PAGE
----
life of m

Sustaining the Self and Beyond

Embracing good enough

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When I feel like control over what I have generally perceived of as my life has been hijacked from my own capable hands, I try to occupy myself with tasks that offer the illusion that I am once again in control. In these trying times, I often clean. A lot. Vacuuming is my favorite activity because it shows immediate, clear results. I like putting dirty clothing in the laundry, but I don’t enjoy putting the clean laundry away.

 

If you don’t put it away, you don’t get credit, my husband used to tell me. It became a running joke between us because he could not understand my methods of cleaning.

 

Why wouldn’t you want to put clean dishes away? He would ask me, horrified that I would add more wet dishes to a rack full of dry dishes.

 

It’s just water, I would respond to his horror. That can’t make it dirty again.

 

On the occasions when I actually put dishes away, I call out across the house to my husband, I put the dishes away. I get credit!

 

I really enjoy praise for my good deeds. I joke regularly that I have earned a gold star or an A+ for my efforts. One time I found a laminated gold star on the sidewalk while walking between museum sites when I worked in Lowell, Massachusetts, and it made my month. It had been an offering from the external validation gods, and it was with immense pride that I posted the star on the grey fabric wall of my cubicle office space.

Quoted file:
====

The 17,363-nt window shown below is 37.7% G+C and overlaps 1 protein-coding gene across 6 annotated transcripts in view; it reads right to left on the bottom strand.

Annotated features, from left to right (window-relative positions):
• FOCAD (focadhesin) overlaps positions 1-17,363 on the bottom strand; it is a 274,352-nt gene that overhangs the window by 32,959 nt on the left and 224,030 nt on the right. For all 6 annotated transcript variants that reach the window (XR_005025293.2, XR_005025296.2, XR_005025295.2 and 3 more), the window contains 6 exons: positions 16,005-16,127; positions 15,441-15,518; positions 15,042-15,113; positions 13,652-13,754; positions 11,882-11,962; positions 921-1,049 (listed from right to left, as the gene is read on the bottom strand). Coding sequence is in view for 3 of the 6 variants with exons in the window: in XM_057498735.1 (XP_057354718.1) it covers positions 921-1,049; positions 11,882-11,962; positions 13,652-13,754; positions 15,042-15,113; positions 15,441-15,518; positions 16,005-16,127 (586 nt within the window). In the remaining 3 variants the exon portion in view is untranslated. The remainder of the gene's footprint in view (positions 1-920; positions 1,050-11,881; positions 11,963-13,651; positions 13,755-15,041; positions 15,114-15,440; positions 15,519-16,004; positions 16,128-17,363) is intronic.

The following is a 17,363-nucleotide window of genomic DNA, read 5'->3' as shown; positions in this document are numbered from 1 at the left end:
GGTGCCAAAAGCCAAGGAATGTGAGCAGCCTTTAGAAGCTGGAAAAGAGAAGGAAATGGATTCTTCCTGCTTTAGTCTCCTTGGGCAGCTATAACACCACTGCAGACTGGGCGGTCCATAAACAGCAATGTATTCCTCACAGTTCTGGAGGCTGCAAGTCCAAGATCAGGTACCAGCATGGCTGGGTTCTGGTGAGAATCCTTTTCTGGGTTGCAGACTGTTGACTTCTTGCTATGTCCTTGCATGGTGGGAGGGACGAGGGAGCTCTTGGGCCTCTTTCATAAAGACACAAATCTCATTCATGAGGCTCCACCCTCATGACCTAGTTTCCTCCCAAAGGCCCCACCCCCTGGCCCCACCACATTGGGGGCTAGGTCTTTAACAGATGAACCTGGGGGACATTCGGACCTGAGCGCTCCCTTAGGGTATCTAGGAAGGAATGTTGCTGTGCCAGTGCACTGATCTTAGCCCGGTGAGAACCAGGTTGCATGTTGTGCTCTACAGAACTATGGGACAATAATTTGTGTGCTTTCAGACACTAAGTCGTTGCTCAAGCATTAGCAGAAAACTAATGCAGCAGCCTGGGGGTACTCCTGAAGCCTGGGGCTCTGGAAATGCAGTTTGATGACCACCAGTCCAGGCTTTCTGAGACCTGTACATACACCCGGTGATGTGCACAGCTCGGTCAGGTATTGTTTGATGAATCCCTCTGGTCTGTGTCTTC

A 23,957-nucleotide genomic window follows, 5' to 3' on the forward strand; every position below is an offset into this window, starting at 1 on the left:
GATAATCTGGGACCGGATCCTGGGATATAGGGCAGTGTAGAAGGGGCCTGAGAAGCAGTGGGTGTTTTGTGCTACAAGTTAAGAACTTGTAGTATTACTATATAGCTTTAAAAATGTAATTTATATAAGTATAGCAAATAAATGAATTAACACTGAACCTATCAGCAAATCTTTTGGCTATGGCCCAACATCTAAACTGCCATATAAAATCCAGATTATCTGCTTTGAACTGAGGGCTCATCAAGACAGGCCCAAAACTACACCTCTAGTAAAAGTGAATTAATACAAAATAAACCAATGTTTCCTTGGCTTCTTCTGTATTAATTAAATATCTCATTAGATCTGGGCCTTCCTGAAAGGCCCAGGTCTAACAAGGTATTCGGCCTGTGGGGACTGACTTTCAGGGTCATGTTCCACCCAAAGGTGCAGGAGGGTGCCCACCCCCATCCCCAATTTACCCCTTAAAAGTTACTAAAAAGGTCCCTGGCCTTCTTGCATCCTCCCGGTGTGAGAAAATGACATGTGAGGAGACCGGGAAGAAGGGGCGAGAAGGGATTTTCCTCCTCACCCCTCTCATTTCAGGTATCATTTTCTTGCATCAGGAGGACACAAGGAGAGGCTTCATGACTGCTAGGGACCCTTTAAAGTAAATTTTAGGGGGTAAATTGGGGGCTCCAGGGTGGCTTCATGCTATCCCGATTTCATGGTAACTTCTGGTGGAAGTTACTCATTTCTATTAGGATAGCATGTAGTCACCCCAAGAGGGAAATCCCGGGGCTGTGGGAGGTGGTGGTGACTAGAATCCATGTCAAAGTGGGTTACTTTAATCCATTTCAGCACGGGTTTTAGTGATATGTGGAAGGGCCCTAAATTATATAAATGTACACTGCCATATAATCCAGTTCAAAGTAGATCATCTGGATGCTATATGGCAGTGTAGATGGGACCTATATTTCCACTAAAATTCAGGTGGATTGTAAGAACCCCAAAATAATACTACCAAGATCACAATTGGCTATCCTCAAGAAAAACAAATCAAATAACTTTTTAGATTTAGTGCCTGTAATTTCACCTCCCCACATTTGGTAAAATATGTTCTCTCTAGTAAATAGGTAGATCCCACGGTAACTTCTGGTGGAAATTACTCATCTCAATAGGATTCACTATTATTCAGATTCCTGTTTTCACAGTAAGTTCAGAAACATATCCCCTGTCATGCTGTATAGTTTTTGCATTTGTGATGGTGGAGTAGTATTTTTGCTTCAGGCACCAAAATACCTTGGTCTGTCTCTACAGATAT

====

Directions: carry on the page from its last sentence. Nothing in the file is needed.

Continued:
The many therapists I have seen over the years would likely have theories about this response to external validation, but I will save this line of musing for another day.

 

Thus far, 2017 has unfolded as the year of unforeseen, stressful financial events, some of which I cannot write about openly for legal reasons. Suffice it to say, that I have been on the prowl for activities that will provide instant gratification and the illusion of control in the wake of feeling powerless and being forced to practice unending patience, which has never been my strong suit.

 

These activities that I plan are not always well thought out, feasible, or remotely good ideas. For example, Brussels has been experiencing a bit of a heat wave. The generally pleasant spring into summer temperatures have been replaced with high humidity and daytime highs of 90 degrees (Fahrenheit, mind you. I will never again forget to specify after telling someone when I first arrived that I had moved from a place in Arizona where the highs could reach well beyond 100 degrees; they nearly had a stroke before I realized my mistake and insert the words Fahrenheit, not Celsius).

 

The activities I chose yesterday were to vacuum and do laundry and dishes (I even put the dishes away!).